Early cannabis use linked to heart disease, study finds

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In a new study from the University of Guelph, researchers found that smoking cannabis when you’re young may increase your risk of developing heart disease later.

In the first study to look at specific risk indicators for cardiovascular disease (CVD) in young, healthy cannabis users, researchers found subtle but potentially important changes in heart and artery function.

Cigarette smoking is known to affect heart health, causing changes to blood vessels and the heart. Less is known about the impact of smoking cannabis on long-term CVD risk.

Cannabis is the most commonly used recreational substance worldwide after alcohol.

In the study, the team examined 35 people aged 19 to 30, half of whom were cannabis users. For all the people, they used ultrasound imaging to look at the heart and arteries.

They measured arterial stiffness and arterial function, or the ability of arteries to appropriately expand with greater blood flow. All three measures are indicators of heart function and potential disease risk.

The team found arterial stiffness was greater in cannabis users than in non-users.

In addition, in cannabis users, cardiac function—inferred from how the heart moves as seen in echocardiographic images—was lower than in non-users.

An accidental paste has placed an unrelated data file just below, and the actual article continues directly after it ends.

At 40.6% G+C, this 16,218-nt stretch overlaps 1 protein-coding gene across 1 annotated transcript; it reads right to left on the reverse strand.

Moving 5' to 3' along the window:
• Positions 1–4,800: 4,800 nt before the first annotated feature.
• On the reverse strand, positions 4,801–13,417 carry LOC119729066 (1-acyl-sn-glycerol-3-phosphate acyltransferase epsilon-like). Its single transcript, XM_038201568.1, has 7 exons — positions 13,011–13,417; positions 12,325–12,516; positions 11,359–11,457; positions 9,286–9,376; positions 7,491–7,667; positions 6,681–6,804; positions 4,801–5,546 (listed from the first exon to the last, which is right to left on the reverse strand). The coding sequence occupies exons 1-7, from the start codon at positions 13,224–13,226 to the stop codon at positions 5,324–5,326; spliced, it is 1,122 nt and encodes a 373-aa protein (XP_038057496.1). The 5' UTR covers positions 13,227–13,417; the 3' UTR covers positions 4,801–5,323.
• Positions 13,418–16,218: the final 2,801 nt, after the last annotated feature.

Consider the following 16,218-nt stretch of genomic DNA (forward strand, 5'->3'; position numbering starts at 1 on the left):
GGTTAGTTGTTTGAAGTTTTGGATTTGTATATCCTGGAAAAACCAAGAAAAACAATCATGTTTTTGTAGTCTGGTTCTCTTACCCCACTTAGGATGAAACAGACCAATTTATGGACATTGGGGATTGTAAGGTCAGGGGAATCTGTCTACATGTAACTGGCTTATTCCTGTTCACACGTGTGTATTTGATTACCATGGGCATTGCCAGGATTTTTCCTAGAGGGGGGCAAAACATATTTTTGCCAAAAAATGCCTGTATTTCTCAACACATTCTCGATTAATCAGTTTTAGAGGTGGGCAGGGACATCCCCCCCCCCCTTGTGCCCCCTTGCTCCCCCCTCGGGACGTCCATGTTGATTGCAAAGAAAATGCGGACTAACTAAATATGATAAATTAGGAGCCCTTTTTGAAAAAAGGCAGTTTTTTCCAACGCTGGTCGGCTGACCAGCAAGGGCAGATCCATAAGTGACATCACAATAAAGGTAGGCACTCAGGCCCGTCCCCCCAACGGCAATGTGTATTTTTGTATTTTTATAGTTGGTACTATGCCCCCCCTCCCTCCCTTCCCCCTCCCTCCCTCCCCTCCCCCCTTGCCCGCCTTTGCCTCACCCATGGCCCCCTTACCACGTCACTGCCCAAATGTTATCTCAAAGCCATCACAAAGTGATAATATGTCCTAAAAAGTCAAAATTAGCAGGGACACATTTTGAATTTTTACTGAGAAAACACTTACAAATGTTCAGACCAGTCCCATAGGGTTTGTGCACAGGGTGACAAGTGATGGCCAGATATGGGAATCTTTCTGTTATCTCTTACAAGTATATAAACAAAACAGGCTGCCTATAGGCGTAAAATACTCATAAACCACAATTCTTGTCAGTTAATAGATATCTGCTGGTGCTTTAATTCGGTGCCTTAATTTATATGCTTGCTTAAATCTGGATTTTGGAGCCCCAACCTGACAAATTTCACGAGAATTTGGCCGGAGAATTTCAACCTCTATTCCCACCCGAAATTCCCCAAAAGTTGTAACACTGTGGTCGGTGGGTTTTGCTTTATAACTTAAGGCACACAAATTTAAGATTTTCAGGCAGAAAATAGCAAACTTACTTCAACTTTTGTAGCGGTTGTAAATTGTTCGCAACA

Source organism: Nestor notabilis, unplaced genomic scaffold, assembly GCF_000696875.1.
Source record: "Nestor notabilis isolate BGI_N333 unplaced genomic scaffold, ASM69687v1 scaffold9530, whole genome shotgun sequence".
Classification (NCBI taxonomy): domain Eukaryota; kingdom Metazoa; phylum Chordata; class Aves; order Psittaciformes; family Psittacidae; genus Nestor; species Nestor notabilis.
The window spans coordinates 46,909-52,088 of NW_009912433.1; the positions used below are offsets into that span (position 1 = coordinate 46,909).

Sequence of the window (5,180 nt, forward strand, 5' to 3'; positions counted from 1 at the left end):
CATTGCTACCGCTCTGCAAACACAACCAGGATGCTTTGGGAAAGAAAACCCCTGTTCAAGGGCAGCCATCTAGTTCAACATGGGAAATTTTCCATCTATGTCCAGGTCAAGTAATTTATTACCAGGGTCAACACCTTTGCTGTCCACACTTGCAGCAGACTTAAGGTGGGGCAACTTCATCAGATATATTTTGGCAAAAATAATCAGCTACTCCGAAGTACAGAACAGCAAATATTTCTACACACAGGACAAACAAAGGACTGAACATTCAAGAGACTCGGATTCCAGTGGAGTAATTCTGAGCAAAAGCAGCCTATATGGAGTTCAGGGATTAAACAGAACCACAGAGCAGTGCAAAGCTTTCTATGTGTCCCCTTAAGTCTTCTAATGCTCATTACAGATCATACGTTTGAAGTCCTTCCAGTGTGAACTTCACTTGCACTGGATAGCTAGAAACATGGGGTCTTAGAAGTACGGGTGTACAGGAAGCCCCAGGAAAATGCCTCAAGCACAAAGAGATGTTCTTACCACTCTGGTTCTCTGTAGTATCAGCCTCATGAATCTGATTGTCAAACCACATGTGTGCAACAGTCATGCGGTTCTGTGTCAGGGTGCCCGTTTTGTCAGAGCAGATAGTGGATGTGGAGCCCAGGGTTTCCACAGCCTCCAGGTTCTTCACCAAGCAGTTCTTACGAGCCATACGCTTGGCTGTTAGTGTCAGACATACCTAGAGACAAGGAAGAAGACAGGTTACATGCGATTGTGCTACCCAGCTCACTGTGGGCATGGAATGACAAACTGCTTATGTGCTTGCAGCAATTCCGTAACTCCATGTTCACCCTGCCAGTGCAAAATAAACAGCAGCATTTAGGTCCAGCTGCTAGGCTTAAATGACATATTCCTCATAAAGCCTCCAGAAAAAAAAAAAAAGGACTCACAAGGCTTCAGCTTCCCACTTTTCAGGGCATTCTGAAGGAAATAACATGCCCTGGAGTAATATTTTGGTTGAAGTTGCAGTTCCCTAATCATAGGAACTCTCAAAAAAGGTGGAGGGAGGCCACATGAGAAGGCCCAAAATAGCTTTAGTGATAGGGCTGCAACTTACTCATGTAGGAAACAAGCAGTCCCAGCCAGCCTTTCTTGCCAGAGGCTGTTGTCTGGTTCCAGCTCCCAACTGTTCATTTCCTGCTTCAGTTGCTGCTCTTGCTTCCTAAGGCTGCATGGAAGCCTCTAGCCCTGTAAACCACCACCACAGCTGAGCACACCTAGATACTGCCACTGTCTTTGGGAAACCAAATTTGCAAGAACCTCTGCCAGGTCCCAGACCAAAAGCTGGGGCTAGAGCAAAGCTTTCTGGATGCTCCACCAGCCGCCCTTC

The team was surprised to see no difference in artery dilation in response to changing blood flow. All three measures normally change in cigarette smokers, with stiffer arteries and lower vascular and heart function.

The team says the differences may reflect variations in how tobacco and cannabis are consumed, as well as amounts and frequency and the user’s age.

These findings suggest that even before more overt signs and symptoms of cardiovascular disease are present, there may be more subtle indications in altered physiological function.

If you care about cannabis and your health, please read studies about how to use cannabis to improve mental health and findings of heart disease, diabetes linked to cannabis exposure in utero.

For more information about cannabis, please see recent studies about vaping vs. smoking cannabis: Which is safer?

The study is published in the Journal of Applied Physiology. One author of the study is Christian Cheung.

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